Because it is located in a somewhat removed spot, and because it is a very small operation, it is optimal to go there for lunch on a weekend during the prime sunshine season, or during holidays, and reserve in advance. At other times of the year, that area gets so few people, Nonna Nina sometimes does not have all its menu items. It would go out of business, throwing away food, if it stocked everything every day off season.

                So not knowing when you are traveling, my discouraging comment about Nonna Nina was to spare you any possible disappointment upon arrival. But if you are going to be in the area other than wintertime, and can arrange a weekend lunch, Nonna Nina is running on all cylinders. Reserve and go at the beginning of the lunch hour, and you'll have the full array of menu choices bar exceptional circumstances.

                1. re: barberinibee

                  Thanks for the clarification - I wondered, since it seemed like a place which executed the dishes extraordinarily well. We walked in for a weekday lunch last October (definitely out of season) and didnt have any issue obtaining a delicious meal - there may indeed be particular items not available at times for the reason BB states (there were only a few tables of visitors on that occasion), but I would not hesitate in trying them if you are in the Monte Portofino area. There are wonderful walks and views from the area of this very civilized restaurant as well.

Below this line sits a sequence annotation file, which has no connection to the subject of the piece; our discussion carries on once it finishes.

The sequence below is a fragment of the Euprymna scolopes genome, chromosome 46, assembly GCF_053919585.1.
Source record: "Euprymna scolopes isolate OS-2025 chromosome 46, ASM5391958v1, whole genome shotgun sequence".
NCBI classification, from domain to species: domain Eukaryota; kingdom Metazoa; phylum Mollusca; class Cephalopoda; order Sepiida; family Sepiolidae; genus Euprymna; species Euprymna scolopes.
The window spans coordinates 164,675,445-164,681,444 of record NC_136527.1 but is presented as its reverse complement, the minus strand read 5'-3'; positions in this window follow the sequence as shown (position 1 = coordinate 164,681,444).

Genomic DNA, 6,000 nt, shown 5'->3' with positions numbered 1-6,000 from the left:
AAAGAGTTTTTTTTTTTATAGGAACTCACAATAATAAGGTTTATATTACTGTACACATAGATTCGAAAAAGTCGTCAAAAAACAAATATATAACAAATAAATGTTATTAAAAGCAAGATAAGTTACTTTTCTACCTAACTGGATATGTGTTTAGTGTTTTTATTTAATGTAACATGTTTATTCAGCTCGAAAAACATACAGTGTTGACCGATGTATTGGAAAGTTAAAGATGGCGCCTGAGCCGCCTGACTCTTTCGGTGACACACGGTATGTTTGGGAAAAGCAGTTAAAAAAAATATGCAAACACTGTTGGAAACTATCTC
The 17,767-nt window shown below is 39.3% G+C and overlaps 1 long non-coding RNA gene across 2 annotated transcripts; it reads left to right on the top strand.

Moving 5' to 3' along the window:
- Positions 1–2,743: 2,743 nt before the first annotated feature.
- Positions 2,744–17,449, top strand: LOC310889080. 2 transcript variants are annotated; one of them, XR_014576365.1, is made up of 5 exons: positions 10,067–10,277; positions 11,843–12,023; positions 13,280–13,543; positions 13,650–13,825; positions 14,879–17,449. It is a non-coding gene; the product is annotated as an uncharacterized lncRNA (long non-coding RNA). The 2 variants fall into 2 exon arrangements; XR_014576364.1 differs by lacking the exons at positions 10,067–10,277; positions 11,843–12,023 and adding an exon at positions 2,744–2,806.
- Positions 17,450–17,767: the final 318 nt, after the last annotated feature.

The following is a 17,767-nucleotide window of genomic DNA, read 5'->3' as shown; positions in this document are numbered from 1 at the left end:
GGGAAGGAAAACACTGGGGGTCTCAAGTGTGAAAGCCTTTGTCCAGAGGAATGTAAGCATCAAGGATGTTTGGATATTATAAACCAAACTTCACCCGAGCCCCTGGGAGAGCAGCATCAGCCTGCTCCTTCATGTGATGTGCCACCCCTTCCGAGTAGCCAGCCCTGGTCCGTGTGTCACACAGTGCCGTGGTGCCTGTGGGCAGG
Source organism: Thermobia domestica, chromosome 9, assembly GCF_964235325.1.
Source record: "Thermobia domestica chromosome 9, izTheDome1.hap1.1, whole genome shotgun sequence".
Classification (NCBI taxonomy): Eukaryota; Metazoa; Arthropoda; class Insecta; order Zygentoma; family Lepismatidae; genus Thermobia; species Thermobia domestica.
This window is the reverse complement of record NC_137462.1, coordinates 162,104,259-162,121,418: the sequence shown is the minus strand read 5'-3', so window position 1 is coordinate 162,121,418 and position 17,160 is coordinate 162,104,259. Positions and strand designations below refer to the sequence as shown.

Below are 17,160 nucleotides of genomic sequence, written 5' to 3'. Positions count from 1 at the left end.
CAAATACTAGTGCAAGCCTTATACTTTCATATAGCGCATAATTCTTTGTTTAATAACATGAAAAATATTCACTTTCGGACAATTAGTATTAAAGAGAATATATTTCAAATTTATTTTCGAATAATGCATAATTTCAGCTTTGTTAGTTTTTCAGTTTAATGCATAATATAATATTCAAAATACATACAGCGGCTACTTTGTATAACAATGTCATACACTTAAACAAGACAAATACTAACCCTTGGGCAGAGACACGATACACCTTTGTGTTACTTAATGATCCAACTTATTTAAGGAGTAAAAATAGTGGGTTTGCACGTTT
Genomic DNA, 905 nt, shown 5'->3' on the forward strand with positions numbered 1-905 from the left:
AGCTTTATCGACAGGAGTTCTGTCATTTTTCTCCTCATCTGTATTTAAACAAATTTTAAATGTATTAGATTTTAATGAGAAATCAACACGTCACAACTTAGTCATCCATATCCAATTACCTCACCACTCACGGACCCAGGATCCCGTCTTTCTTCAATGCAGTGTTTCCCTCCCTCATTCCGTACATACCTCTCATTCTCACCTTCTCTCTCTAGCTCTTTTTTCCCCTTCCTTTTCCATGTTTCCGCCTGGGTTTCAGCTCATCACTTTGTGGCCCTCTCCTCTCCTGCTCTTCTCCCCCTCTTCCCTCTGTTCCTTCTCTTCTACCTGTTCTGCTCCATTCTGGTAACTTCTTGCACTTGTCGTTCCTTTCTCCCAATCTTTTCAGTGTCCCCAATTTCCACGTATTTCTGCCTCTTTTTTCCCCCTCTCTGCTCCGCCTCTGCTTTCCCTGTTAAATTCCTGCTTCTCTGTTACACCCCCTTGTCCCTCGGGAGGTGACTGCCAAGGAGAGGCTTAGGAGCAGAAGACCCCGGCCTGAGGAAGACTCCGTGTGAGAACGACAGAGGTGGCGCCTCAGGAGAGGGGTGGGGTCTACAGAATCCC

1. re: jen kalb

                    ps - just to clarify, we walked in for a reservation as soon as we reached the area, and arrived for our meal at the beginning of their lunch service, We were probably a little cavalier in not reserving ahead but it WAS offseason

            2. re: jen kalb

              Re: Caffe La Crepa, Osteria della Villetta, dal Pescatore

              We managed to eat at all 3 places last October. It's been so long now, but here's what I can remember of the 3:

              * Caffe La Crepa: Family run, locally sourced ingredients, charming establishment. The restaurant started off as a gelataria - infact, you can still see the ancient equipment in the property. Tbh, I can't quite remember what we ate (dishes were fine, but not incredible). IIRC I had a lake fish pasta (ok, nothing spectacular). But I do recall having a fantastic gelato based dessert at the end, which we learned was made by the father.

              Bonus: If your Italian is shaky, the son speaks almost perfect English (better than our menu-based Italian anyway!). Through him, we learned all about the restaurant's history, and were given a tour of the restaurant and cellar. All in all, it was a good meal. If you are in the area, it's worth a stop (but not a detour).

              * Osteria della Villetta in Palazzolo sull'Oglio